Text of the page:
Turns out Aptana is basically Eclipse in disguise, and although some of the stuff that drives me nuts about Eclipse has been shaved off you can still see its heritage.

Why, java people... why in the name of all that is holy can't any of your tools "import" a directory that's already in the project target space? Other things it lost points for: the code view areas for HTML, js, and CSS files were whited out (ie, no text showing up) until I previewed the document, preview freaked out a couple of times, and the nasty editor habit of dropping ".tmp*~" files all over the workspace.

The insanely awesome good stuff: the CSS and js editors supports intellisense like code completion AND error highlighting. Strip the rails support out, and that alone is enough reason to keep it on the hard drive. CSS is my kryptonite, but Aptana just handles it beautifully.

I've decided to check out jEdit and NetBeans as well.

jEdit's got some nifty plugins that enable it to do stuff like editting files over SFTP, SVN integration, theming, but at the end of the day it's more of a text editor than an IDE. Still, it has potential to replace the trusty vim on Linux and notepad++ on Windows.

NetBeans offers up a Ruby-only install that seems extremely well integrated into Rails development. It even went so far as to call the rails command to setup the project and ferret out the database info the db.yml file up front. It's also sporting code completion for JS, so... I'm feeling hopeful about it (despite Steve also warning me about this one, too).

Wednesday, March 18, 2009

checking out aptana

Discovered that Aptana Studio can run in standalone mode, supports rails and javascript dev, and offers up a way to publish to Aptana's cloud system.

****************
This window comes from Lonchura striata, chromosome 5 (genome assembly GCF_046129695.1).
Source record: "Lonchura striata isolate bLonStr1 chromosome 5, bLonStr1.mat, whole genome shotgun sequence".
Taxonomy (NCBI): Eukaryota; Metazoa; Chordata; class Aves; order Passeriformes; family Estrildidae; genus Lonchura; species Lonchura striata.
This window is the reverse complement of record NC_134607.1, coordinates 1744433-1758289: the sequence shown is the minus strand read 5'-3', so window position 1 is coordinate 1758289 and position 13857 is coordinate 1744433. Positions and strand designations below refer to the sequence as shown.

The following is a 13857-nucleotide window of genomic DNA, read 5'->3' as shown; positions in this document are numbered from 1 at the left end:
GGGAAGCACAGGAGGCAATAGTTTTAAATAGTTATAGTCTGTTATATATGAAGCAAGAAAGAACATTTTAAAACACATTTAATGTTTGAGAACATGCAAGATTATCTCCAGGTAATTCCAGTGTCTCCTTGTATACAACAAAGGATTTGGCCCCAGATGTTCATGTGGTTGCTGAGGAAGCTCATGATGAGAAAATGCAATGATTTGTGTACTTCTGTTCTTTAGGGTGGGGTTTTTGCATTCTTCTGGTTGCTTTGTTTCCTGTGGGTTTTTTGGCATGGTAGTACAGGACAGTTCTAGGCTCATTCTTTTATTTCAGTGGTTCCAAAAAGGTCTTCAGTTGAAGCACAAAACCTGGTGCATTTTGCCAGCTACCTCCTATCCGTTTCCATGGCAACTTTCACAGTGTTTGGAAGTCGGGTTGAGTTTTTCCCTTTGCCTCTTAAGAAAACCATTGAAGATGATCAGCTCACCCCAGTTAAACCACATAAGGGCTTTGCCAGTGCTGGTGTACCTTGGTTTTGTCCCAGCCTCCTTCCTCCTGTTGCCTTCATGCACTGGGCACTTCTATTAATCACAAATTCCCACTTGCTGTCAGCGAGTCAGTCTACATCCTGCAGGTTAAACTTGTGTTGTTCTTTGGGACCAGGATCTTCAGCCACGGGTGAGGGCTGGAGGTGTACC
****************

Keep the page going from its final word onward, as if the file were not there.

This strikes me a superior solution to continuing to beat my head against the wall with Express Editions from MS, playing in GAE's sandbox, or figuring out how I'm going to wire up my own maintenance system for EC2 images.

Yeah. Sold. \o/

Tuesday, March 17, 2009

checking out slicehost

Given the fact that I'm no longer running game servers, email, a blog, and have yet to spend any time rebuilding any of the sites, I've decided to try out a Xen-based VPS from slicehost with an eye towards retiring the dedicated swerver.

The upsides are basically:

1) cost - a VPS is about 25% the cost of a hosted server, with roughly the same access level
2) software based - that means the provisioning of the server was pretty much instant, managing it will be a matter of flipping a switch in a web interface and getting near real-time response
3) size - I can basically back the important bits of the server up to a USB stick. Limited space means I won't be wasting anything on silly stuff like half-compiled projects or stupid videos you could just easily link to ebaumsworld, and that I'll be pushing the big files off onto a storage system like S3 or JungleDisk (where there's a pretty good chance they'll be backed up or at least distributed Enough(tm)).

Haven't looked into whether or not I can rebuild the kernel, but to be honest, I'm at a point where if I need something that requires that, I'm probably not going to stick with it.

I chose the Debian 5.0 install, which was absolutely barebones except for SSH. apt-get the needed services, tar up the appropriate directories on the old server, and then it's just a matter of waiting for DNS to propogate. Pretty easy stuff.

And by way of a review, I'd have to say that I really like slicehost so far. Minimal interaction... just enter the needful data, and stuff happens. I absolutely love it when providers stay out of my hair. :)

Wednesday, March 11, 2009

a sample of my recent google searches

inventor of javascript
brendan eich
brendan eich location 1983
time travel technology
time travel technology hackaday
T-1000 cost to build
capturing and training velociraptors
sending velociraptors back to 1983